COTTAGE GROVE, Minn. — History in Minnesota will be made on Thursday night when the Park Cottage Grove football team becomes the first in the state, maybe in the country, to wear the Guardian Cap, a protective shell over the helmet, during a real game.
Right now, a few football programs in Minnesota wear them during practice, but Park plans to take it a step further in the name of player safety.
The heat forced the Park football players indoors last week, and for head coach Rick Fryklund, the safety of his players is always top of mind. That's why, over the past three years, he's invested over $11,000 into the Guardian Cap.
The cap, each costing around $70, is a 7-ounce, foam-padded protective shell for football helmets. Every player in the Park program, from varsity all the way down to sixth grade, wears the Cap during practice.
“Significant investment?" KARE 11's Randy Shaver asked.
“Absolutely," said coach Fryklund. "We're doing things to keep the game safer for our kids — football needs to do those things.”
If the Caps look familiar, it might be because you've seen the Vikings wear them in practice this month. Just this year, the NFL mandated Guardian Caps for all teams and all players — at all times — during practice.
“To be completely frank, if they didn't work and they didn't keep people safer, I really don't think the NFL would be mandating what they are,” said Fryklund.
The Cap doesn't prevent concussions, but they do, it seems, lessen the impact on the brain by 33 percent, according to the company.
Park High doesn't have hard data to prove that, but the science makes sense to those who treat athletes.
“When you think about the way a concussion happens, it's because your brain is floating inside your skull, and when you get hit or you experience a whiplash, it bounces around inside your skull," said Mel Haupt, Park's athletic trainer. "So, if we can add something on top of it to absorb some of that force, less force is going to get transmitted through the helmet, through your skull, and then into your brain to cause it to move around and slosh around inside.”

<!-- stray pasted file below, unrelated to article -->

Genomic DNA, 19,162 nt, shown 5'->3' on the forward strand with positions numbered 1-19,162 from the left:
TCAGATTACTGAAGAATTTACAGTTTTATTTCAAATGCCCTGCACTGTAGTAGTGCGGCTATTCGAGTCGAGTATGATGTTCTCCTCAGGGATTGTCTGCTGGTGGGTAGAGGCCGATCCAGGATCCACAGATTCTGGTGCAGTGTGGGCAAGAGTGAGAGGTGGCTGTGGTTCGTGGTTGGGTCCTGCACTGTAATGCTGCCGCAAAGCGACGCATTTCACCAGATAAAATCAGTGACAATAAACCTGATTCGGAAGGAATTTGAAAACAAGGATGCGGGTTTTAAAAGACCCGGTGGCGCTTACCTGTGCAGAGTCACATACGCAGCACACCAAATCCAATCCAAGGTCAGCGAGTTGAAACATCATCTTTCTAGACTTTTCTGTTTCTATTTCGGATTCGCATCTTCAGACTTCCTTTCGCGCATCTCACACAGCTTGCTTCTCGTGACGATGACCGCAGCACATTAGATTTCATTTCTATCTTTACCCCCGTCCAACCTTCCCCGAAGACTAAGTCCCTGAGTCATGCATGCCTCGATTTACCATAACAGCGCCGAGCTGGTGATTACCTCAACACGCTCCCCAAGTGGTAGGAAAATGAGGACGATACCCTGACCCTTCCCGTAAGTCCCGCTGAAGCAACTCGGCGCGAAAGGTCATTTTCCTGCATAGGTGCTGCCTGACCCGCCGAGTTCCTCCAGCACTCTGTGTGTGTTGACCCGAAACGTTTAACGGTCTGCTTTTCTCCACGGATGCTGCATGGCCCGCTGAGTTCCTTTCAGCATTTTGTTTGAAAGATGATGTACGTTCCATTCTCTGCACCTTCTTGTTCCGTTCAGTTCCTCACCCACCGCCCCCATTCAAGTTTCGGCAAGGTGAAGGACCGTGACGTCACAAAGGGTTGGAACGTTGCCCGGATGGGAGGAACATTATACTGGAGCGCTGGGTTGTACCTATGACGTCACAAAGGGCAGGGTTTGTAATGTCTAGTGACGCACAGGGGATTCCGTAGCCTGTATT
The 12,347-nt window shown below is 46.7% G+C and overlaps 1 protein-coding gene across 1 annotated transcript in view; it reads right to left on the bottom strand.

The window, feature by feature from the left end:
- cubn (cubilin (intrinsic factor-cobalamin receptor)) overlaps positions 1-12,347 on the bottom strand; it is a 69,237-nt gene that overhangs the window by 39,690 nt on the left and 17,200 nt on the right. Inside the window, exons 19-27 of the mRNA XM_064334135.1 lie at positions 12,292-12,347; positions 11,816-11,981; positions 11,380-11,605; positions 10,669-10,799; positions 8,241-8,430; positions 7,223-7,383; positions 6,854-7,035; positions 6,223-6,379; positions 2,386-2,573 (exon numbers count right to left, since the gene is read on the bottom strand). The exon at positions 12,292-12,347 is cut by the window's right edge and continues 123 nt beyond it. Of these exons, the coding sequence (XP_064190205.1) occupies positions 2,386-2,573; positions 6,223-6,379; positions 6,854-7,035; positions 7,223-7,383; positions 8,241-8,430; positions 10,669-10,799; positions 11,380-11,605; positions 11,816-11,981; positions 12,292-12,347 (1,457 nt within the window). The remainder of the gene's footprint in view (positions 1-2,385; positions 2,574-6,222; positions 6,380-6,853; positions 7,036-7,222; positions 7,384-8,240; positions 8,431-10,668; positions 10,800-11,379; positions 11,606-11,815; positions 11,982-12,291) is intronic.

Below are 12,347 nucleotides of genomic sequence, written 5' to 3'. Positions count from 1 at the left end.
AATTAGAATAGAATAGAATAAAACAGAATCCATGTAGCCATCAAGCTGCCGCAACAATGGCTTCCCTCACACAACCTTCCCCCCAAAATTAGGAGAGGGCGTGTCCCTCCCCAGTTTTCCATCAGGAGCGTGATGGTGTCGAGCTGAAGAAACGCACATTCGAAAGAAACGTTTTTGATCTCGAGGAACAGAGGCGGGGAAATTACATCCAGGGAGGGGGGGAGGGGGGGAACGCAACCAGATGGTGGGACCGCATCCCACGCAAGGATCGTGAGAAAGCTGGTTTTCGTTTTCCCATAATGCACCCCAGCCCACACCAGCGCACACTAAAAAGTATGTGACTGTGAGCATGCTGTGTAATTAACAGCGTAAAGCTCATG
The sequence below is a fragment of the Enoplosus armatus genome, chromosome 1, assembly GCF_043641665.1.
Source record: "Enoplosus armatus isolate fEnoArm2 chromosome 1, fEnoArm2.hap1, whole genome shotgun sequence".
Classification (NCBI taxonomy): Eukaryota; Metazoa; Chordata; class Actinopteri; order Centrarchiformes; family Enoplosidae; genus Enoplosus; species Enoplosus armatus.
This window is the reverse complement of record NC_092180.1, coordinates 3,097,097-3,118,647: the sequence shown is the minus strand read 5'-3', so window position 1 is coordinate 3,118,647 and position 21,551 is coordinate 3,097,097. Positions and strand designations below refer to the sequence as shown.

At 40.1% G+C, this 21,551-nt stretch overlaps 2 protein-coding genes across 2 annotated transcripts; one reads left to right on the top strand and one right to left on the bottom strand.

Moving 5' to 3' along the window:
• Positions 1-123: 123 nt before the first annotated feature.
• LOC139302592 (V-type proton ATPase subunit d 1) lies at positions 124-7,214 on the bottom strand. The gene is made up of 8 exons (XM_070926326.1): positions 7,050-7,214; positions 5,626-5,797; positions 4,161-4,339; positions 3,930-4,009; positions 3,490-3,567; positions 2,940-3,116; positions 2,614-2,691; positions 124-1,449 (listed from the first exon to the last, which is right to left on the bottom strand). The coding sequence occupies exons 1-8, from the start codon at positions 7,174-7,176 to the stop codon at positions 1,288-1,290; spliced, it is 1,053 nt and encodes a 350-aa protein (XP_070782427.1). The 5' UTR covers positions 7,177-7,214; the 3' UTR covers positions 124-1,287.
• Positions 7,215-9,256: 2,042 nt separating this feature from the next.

That simple science is why Fryklund decided to take team safety to the next level by wearing the Guardian Cap during games.
“Someone's got to be the first, and it might as well be us,” said Fryklund.
The National Federation of High Schools sent KARE-TV a statement saying, "The NFHS does not endorse products, including the Guardian Cap, but it has determined that permissive use of this product is not a violation of NFHS football rules."
The Minnesota State High School League followed suit, saying in part, “…the choice to wear this helmet attachment is left to each of our member schools.”
Rick said his players are all for it, even if the Guardian Cap looks kind of silly.
“I expect people are going to just kind of poke fun of how it looks, but they don't understand that it really helps keep us safe and we don't even notice is on our heads," he said. "And we don't care what it looks like, we care about being safe,” said David Laturnus, Park senior defensive lineman.
“The over-under is a thousand emails that first week that you're about to get saying how stupid it looks. But again, we keep kids safer. I'm all for that,” said Fryklund.
“Do you intentionally take more risks because you're wearing that, or how do you approach the game when you've got that on your head?" asked Randy.
“I think some people could, but I don't really notice when it's on my head at all. I just play; I'm playing the game and I don't really pay attention to the Guardian Cap or whatever I do. It's just — it's just on my head. I play the game the same way I would if I didn't have it on," said Skyler Morgan, Park senior running back.
On Thursday night, Aug. 31, Park High will open the football season against district rival East Ridge at the Vikings' TCO Stadium practice facility in Eagan. In the past, that matchup would have looked like any other in Minnesota.
But not this one.
Not when Park High takes the field wearing Guardian Caps on their helmets, perhaps becoming the spark that changes the game in Minnesota.
“You're going to be the guinea pigs,” said Randy.
“I will be the guinea pig, and if I'm the first for player safety and our student-athletes are the first for player safety, I'm totally fine with being the first person,” said Fryklund.
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